Writing on a Paper

When Darkness Falls

Before darkness envelops the world, the poet gathers together a treasure trove of memories of a forty-year-old marriage and talks of a friend who pens poems about his dead wife and the glorious time that they spent together. These memories act as bridge over a swift black falling.

When darkness comes like a swift black falling,

like an uninvited guest who harbours

a dream of revenge or like us, beloved, you and I

who after forty years still piece and parcel our love,

like vultures who carry their hard-done-by-ness

as bits of flesh and small bones, something to tide us

over like a bargain until darkness comes. 


I have a friend who writes love poem after love

poem to his dead wife when darkness comes, as

though every memory were glorious, every word kind

as touch, soft as lips brushing a cheek, every thought

generous as flesh ripe in its come-hither wonder,

poem after poem like a bridge over a swift black falling,

something to tide him over until darkness comes.


Sometimes we set a place at our table

for the uninvited guest, you and I,

generous then like beloved friends, kind

as a forty-year marriage, our love a bridge or a bargain,

like poem after poem, like a glorious

parcel of flesh and small bones, a dream

like a memory to harbour until darkness comes.


Archer Lundy (aka Anne Archer) is a musician and poet whose poem sequence about Clara Schumann, ICH HEISSE CLARA, was published in 2021 by Alien Buddha Press.  Her recent poetry also appears in LEAP (A League of Canadian Poets Chapbook), in BALM: An Anthology (Ravens Quoth Press), The Raven's Perch, In The Mood Magazine, The Fiery Scribe Review, Sledgehammer Lit, Autumn Sky Poetry, Entropy Magazine, and The Eunoia Review.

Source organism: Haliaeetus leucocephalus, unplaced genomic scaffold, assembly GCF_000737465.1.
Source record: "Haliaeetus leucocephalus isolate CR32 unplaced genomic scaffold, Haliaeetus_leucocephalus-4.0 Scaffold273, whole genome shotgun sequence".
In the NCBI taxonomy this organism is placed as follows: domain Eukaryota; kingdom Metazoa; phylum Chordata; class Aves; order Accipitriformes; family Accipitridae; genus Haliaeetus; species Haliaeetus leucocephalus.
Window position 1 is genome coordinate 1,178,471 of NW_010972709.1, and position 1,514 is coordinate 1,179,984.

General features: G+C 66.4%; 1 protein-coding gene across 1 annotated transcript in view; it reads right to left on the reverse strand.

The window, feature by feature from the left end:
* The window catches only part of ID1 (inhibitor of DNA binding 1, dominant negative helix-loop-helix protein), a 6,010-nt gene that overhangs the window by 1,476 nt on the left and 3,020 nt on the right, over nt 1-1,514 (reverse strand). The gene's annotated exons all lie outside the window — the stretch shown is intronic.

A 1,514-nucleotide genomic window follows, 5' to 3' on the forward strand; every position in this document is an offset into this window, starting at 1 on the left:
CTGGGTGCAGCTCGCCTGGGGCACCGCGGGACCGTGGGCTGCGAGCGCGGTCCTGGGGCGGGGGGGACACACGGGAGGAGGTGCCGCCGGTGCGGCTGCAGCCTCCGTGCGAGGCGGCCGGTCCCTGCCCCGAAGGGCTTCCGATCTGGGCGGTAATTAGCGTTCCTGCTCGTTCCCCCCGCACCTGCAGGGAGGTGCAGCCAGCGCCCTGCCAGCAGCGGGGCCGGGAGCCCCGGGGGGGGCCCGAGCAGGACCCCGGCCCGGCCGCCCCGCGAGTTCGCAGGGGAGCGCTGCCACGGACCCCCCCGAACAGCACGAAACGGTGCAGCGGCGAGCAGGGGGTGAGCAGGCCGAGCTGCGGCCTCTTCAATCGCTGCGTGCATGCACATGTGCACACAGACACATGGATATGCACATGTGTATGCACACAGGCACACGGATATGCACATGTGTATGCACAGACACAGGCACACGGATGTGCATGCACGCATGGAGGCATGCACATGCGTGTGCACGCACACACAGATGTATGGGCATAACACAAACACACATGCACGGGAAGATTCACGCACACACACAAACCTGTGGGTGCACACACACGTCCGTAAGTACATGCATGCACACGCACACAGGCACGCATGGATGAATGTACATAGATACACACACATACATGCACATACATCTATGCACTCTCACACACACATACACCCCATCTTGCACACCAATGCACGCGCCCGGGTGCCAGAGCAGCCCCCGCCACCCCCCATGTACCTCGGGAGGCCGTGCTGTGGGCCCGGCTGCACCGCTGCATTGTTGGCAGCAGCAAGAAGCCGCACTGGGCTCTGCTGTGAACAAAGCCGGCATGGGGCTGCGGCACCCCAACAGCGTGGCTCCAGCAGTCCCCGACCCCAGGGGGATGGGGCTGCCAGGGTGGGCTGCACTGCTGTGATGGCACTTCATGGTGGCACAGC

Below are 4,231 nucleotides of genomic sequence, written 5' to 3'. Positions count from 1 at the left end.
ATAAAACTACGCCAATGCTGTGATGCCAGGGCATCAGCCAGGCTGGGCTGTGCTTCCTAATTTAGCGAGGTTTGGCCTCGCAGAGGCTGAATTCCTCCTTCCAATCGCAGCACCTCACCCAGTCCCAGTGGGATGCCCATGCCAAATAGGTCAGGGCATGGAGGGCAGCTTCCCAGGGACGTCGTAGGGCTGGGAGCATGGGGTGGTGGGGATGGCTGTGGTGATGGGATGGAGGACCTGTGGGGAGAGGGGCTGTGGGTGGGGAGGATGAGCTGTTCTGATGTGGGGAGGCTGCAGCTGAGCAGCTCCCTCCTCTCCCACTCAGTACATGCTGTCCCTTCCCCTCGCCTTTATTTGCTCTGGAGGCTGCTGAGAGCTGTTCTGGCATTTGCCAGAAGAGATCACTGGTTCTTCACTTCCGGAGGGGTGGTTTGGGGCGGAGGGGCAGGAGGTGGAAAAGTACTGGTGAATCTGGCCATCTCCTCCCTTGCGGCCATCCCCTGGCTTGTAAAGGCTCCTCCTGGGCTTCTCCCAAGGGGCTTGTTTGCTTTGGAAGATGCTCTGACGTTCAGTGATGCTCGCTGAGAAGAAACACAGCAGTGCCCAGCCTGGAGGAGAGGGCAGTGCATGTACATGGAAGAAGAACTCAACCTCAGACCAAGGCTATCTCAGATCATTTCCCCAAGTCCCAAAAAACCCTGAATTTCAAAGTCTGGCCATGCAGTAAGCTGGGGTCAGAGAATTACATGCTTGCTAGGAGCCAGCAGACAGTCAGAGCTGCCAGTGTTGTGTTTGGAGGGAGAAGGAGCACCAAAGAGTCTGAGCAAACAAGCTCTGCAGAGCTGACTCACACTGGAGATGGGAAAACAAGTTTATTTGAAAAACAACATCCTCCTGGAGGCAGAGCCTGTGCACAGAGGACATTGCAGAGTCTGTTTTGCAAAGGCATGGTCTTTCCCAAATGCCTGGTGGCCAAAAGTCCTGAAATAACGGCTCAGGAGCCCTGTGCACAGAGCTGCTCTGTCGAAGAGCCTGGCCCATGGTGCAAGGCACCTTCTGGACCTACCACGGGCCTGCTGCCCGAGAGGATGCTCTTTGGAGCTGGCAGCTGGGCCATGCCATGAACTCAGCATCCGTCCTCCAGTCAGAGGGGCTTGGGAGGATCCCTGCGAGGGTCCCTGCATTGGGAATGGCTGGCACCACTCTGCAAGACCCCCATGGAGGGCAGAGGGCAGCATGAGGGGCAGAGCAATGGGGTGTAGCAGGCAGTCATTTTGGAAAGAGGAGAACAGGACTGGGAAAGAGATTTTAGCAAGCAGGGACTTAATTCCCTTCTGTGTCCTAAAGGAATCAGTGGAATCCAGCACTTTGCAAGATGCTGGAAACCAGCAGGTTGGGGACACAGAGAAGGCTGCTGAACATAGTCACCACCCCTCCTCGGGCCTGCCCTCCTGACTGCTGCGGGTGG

Image by Noah Buscher

World Apart

The poet believes that we are the children of this earth, and we are all shackled by an unforgiving and relentless Father Time. We need to be the start of the change we want in the world. This is the gift we can leave for the future generations.

I live in a world apart
And still feel the pain
of people wishing for change
who live a world apart
Cause’ we’re all—a part
of this world
I never want to see another hurt
We’re all children of Mother Earth
We all answer to Father Time
My brothers –
No one can live forever
so why bother trying?
All we have is us
All we have is now
I’m tired of wondering why
So all I’m asking is how…
Long will we allow
the poison to seep into our veins
And let the brainwashing images
enter deep into our brains
That tell us we are different
And none of us are the same
So when the world’s going insane
We just shake our heads and ask,
“When’s the world going to change?”
Cause’ in our hearts
We feel that we aren’t a part of it
But things will never begin to change
If we aren’t the start of it
We may never live forever
but what we leave behind
should be a sign
of the beauty of our time
By what we did together


Fidel M. Love is a poet and writer from the Southside of Chicago, IL. He graduated and earned his BA in English & Communications from East-West University. Creative writing has always been a passion of his and an art of self expression. He's had an interest in rhyming words and putting rhymes together to tell a story. In 2012, he published his first collection of poetry titled 'Cry Through The Pen.'

 
Image by Matthieu Da Cruz

A darker shade of Orange

The bountiful Indian summer is waning and giving place to the emptiness of a late Autumn. As dusk gathers, a sense of loneliness and isolation envelops the poet as he watches a lone boat on the river, drifting away from the twinkling bright lights on the shore.

a darker shade of orange


seasons end, late autumn

marina berths empty

from a bench a radio

was playing boys of summer

above gulls twisted and turned

waiting for a discarded meal


under a sign for craft beer

small lights flickered